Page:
WITH DON KNOWLER
In fast-paced, troubled times, I increasingly look for certainties such as the rituals and rhythms of life that tell you all is well with the world. My certainties are generally geared to the seasons and there is nothing as certain or reassuring as the arrival of the welcome swallows (pictured) on my patch in spring.
Over 17 years, I have always timed them for the first weekend of September. The sight of their erratic, joyous flight brings with it the vision of summer, even when snow lingers on the summit of kunanyi/Mt Wellington.
I had high hopes of a bumper swallow spring when one of my correspondents, David Kernke, owner of Shene historic estate at Pontville, said swallows had arrived there in mid-August. I counted down the days, expecting at any time to see them further south at the Waterworks Reserve, but the swallows were still not in my neighbourhood past their normal arrival date.
Migratory birds of many species usually arrive on warm northerly winds, and this year I noted the normal swallow arrival time coincided with a cold snap with snow-laden westerly and south-westerly winds. In the past, I might have attributed the late arrival to unfavourable weather. But in uncertain times of declining bird populations, the arrival of spring has been marked by a growing anxiety about how Tasmanian birds are faring in winter on the mainland.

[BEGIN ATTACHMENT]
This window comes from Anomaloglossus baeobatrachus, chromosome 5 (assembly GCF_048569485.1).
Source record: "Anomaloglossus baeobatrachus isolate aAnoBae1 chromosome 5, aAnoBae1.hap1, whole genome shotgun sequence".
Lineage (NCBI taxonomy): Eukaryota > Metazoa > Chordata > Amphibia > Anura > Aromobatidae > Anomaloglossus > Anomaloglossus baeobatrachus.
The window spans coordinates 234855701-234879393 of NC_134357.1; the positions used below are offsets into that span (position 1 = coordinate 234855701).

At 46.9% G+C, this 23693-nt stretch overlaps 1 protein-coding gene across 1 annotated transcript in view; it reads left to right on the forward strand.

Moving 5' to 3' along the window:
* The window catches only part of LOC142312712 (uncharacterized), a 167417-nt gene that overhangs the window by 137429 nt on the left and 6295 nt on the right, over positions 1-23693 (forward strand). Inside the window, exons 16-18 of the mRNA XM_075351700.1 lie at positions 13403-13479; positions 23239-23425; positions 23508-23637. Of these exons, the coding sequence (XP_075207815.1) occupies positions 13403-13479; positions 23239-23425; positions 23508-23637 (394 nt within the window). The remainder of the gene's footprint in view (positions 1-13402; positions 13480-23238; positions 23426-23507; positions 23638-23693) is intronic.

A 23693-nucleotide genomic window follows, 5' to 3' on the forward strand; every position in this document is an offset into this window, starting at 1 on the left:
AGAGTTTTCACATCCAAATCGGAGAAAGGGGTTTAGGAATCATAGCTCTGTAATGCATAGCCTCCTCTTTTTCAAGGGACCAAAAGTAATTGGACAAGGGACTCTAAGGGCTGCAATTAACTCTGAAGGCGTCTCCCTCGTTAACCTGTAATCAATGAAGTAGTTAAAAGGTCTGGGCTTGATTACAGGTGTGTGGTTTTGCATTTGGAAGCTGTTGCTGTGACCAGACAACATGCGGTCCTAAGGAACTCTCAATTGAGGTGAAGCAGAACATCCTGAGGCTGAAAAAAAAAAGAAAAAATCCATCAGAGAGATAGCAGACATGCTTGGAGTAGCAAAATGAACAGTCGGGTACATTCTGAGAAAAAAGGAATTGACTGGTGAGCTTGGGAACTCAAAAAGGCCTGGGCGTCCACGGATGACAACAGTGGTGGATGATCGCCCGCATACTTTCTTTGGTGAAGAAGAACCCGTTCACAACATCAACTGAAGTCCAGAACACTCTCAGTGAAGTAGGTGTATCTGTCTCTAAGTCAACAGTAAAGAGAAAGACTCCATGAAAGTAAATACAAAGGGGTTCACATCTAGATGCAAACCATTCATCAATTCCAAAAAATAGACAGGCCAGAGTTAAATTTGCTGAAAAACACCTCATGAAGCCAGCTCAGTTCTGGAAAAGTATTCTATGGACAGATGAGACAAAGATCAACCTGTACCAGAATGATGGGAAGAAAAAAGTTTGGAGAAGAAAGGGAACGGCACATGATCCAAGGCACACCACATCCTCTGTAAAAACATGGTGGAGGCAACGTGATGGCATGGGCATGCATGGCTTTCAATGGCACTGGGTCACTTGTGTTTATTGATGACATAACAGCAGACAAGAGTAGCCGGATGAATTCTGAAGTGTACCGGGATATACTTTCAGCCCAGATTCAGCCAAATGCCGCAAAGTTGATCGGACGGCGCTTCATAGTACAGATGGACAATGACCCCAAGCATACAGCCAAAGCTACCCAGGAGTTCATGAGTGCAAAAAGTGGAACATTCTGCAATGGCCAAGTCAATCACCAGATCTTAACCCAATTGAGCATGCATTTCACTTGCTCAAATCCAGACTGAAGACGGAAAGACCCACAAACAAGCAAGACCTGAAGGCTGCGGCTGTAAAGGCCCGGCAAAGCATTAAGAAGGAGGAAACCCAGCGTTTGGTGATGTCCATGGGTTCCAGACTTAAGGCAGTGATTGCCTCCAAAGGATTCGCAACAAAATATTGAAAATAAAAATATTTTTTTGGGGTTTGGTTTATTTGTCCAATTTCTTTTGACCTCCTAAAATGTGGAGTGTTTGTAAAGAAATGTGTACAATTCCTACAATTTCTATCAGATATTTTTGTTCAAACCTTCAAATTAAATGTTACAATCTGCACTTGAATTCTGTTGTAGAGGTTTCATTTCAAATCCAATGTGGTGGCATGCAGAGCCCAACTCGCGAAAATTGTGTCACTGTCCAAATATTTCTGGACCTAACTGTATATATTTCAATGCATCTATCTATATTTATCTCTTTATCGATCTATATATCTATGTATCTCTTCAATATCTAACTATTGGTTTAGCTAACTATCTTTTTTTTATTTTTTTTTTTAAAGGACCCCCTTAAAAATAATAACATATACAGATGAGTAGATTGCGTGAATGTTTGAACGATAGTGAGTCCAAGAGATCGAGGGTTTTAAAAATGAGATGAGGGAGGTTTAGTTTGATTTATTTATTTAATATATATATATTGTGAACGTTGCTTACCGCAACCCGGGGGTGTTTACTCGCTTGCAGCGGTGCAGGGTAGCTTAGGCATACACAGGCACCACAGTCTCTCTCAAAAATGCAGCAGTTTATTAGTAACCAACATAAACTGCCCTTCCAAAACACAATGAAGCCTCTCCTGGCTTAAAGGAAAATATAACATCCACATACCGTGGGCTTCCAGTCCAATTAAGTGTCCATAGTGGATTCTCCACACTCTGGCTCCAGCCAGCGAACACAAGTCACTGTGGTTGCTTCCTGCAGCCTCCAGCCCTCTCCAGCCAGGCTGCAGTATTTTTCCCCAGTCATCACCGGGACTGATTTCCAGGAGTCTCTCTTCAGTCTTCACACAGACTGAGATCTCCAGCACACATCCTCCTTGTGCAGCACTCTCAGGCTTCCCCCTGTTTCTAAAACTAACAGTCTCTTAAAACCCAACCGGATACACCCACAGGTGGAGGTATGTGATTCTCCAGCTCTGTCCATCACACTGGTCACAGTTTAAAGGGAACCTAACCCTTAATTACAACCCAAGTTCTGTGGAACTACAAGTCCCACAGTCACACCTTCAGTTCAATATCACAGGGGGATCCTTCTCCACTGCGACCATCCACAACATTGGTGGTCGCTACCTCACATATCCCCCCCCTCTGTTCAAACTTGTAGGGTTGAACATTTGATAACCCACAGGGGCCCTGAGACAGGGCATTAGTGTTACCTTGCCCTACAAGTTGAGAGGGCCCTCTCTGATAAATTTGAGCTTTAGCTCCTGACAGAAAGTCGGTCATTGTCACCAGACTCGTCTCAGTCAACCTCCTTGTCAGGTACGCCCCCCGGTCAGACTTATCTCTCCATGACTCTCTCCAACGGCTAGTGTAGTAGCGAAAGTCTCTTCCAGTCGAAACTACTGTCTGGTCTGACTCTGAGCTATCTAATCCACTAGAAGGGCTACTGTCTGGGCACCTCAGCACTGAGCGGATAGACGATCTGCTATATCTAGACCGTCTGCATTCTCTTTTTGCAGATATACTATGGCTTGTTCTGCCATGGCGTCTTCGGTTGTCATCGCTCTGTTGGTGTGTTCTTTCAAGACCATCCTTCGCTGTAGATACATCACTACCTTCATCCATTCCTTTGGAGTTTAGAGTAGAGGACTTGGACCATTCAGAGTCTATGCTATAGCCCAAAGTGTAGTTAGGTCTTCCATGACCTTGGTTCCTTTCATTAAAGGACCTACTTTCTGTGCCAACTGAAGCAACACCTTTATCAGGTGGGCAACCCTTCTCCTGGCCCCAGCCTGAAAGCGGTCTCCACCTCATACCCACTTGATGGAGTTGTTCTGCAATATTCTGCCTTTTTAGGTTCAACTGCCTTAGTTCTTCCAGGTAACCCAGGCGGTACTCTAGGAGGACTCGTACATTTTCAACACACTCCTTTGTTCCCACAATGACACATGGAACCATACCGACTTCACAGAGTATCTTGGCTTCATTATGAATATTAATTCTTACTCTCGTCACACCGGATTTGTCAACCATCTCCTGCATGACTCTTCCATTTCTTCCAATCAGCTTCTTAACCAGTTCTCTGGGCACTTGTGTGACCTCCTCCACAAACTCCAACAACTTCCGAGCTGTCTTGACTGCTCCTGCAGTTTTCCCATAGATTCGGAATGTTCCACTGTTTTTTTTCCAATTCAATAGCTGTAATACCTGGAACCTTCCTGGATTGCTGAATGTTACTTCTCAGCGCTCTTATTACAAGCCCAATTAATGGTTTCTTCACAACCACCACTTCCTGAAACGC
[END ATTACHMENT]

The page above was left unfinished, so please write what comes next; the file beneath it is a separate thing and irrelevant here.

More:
Numbers of the migratory birds are showing marked declines across the world. Among them are the world’s swallow species. Fewer barn swallows, which breed in the US and Canada, are arriving from their wintering grounds in South America, and there is also a marked fall in the number of European swallows that have trans-continental flights that link northern Europe with the far tip of the African continent. The European swallows’ cousins, the house martin and the sand martin, are also failing to arrive in the numbers of old.
Ornithologists are still seeking reasons for the decline, but two factors are thought to be in play regarding the European species: land clearance and increasing global temperatures. Though I haven’t seen evidence of dramatic declines in Australian swallow and martin species, our swallows and other migratory birds cannot be divorced from the factors affecting them elsewhere.
On a more positive note, my anxious wait for the swallows ended in the first week of September. A merry twitter across the twin lakes of the Waterworks Reserves put my mind at rest – at least until next year.
And on another note, my book on kunanyi/Mt Wellington, The Shy Mountain, is being launched by Charles Wooley at the Hobart Bookshop on Wednesday at 5.30pm. All are welcome and I hope to see you there.